Inky's quest for freedom

Nirtzah marks the conclusion of the seder. Our bellies are full, we have had several glasses of wine, we have told stories and sung songs, and now it is time for the evening to come to a close. At the end of the seder, we honor the tradition of declaring, “Next year in Jerusalem!”

This year, I'd like to finish with the story of Inky, the octopus. Inky, like all creatures great and small has an instinctual drive to be free and to fulfill his destiny. Inky made a decision, or perhaps heard a call from a higher power to escape the comfy but constraining confines of his tank at the National Aquarium of New Zealand and is at large somewhere in Hawke's Bay, on the east coast of New Zealand's north island.

Near as experts can figure from his splotchy tracks, Mr. Inky squeezed through a slight gap at the top of his tank, flopped to the floor, then slithered about eight feet overland to slide down a drainpipe more than 160 feet long, and finally to plop into the bay.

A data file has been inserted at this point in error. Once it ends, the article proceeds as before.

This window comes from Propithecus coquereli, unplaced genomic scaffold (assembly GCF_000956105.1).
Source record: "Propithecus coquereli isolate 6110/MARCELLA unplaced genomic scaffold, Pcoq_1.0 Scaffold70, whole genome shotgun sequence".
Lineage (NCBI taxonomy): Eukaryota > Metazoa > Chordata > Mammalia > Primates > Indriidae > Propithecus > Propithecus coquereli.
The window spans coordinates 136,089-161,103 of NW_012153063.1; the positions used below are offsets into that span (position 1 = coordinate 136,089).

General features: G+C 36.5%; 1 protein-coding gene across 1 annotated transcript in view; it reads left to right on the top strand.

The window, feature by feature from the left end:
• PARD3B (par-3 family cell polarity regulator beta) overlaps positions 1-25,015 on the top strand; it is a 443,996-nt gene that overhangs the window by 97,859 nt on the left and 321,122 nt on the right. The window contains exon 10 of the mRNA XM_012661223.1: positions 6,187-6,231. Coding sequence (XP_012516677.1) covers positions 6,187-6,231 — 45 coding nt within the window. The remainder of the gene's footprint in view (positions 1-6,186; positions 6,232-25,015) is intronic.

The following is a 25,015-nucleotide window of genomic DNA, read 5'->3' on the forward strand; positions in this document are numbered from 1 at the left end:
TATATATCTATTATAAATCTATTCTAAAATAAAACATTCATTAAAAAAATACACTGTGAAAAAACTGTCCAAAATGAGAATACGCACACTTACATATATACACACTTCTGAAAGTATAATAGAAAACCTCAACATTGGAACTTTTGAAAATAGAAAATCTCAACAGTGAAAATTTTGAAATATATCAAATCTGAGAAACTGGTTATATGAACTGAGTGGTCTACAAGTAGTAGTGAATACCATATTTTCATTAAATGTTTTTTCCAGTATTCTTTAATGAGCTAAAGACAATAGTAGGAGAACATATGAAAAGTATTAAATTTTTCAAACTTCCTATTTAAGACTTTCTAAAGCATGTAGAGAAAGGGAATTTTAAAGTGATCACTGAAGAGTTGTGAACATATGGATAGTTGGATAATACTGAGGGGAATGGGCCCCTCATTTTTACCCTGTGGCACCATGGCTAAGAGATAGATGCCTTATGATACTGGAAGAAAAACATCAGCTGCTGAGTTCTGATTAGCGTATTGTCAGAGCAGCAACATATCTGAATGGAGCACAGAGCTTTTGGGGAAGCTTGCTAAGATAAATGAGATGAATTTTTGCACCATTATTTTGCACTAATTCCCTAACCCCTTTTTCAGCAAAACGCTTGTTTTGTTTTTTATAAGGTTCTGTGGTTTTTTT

Like the Israelites who risked death by drowning when they crossed the red sea, Inky risked death by, well whatever the opposite of drowning is for cephalopod molluscs.

Alix Harvey, an aquarist at Britain's Marine Biological Association, told the  New York Times, "Octopuses are fantastic escape artists." But here's where I disagree with Mr. Harvey when he states, "We should be careful not to project human traits onto octopuses." Inky chose to bolt from surroundings in which he was safe, secure, and hand fed, for the dangers of an open sea that teems sharks, seals, and whales that might eat him. Inky chose liberty over security.

The end of this seder, also marks a beginning. We are beginning the next season with a renewed awareness of the freedoms we enjoy and the obstacles we must still confront. We are looking forward to the time that we gather together again. Having retold stories, recalled historic movements of liberation, and reflected on the struggles people still face for freedom and equality, we are ready to embark on a year that we hope will bring positive change in the world and freedom to people everywhere.

And since the laws of Kashrut prohibit eating Octopi, perhaps this year, we can include Inky in our declarations.


לְשָׁנָה הַבָּאָה בִּירוּשָׁלָֽיִם

L’shana haba-ah biy’rushalayim



haggadah Section: Conclusion
Source: New York Times, April 16, 2016